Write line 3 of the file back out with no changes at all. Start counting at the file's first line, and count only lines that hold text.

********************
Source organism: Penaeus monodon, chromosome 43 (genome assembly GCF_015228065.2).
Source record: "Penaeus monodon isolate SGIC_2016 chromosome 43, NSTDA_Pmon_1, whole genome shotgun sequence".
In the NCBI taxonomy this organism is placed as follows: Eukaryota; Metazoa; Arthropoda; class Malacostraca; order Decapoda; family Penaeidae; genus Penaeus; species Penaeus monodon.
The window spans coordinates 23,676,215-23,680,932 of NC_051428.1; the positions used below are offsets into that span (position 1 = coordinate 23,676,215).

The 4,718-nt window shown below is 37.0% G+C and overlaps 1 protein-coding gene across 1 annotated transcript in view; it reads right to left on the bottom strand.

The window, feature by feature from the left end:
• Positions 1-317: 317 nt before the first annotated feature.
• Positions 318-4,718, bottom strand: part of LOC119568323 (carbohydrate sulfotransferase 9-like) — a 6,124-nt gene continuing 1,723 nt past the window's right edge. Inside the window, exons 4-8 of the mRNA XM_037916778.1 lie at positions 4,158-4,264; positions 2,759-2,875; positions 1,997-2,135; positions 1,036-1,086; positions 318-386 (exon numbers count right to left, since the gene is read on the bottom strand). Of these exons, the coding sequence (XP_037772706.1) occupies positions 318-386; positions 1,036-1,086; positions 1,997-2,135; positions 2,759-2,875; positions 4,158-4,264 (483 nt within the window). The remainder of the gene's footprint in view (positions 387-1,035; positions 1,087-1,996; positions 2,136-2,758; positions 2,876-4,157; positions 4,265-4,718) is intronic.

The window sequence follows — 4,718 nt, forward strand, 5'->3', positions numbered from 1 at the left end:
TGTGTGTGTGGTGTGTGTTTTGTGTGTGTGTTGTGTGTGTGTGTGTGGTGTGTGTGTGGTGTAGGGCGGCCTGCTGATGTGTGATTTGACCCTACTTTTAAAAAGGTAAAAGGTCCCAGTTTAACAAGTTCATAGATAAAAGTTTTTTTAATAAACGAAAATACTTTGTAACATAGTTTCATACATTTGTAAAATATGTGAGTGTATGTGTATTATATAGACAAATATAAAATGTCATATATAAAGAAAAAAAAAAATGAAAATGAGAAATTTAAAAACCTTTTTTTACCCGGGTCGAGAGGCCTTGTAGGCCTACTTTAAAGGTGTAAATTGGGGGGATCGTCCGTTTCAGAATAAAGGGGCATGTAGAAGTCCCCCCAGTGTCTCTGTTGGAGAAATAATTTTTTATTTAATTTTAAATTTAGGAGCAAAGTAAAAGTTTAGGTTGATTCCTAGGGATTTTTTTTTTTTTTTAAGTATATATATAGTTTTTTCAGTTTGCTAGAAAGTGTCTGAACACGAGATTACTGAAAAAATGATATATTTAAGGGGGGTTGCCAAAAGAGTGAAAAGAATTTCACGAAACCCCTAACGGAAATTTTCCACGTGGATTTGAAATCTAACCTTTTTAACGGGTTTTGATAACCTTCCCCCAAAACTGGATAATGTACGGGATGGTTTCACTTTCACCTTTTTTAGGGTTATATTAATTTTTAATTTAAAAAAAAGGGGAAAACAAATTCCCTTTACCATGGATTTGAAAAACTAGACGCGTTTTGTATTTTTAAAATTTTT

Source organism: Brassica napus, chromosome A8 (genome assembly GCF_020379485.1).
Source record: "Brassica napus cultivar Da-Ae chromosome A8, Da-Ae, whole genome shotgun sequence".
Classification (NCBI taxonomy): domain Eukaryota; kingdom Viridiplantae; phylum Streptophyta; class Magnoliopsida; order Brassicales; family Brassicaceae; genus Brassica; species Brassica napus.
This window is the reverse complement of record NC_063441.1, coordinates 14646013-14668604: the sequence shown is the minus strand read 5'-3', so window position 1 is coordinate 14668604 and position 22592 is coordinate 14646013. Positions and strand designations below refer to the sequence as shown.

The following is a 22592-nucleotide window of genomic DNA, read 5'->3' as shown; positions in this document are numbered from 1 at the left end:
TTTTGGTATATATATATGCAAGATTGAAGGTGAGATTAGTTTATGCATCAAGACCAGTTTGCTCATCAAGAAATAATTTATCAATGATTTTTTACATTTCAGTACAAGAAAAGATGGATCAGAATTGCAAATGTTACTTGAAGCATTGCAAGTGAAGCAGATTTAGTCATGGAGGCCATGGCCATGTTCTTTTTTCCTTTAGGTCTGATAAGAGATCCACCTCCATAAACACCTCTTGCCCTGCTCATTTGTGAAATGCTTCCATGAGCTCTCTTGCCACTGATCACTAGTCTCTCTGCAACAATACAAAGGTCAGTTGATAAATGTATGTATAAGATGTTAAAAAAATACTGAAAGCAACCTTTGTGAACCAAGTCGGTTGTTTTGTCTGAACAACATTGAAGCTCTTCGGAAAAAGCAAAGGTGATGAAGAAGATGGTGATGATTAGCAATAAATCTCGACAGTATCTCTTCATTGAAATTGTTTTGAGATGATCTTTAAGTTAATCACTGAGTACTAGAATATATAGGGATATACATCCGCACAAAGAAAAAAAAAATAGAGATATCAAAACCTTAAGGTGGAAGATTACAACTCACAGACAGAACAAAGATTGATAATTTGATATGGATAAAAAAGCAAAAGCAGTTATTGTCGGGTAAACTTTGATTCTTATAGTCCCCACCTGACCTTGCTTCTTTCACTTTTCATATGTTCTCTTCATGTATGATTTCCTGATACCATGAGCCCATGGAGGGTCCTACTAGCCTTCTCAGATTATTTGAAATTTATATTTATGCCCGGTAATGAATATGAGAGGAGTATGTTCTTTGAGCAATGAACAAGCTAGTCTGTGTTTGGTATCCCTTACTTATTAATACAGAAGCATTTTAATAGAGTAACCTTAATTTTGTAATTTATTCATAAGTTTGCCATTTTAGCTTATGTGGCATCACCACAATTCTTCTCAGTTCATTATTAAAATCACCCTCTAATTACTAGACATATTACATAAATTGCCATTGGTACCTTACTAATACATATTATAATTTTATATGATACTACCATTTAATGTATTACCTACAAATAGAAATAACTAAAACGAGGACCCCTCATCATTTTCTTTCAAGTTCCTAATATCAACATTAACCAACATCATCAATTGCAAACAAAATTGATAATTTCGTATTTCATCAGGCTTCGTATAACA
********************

In the NCBI taxonomy this organism is placed as follows: Eukaryota; Metazoa; Arthropoda; class Malacostraca; order Decapoda; family Penaeidae; genus Penaeus; species Penaeus monodon.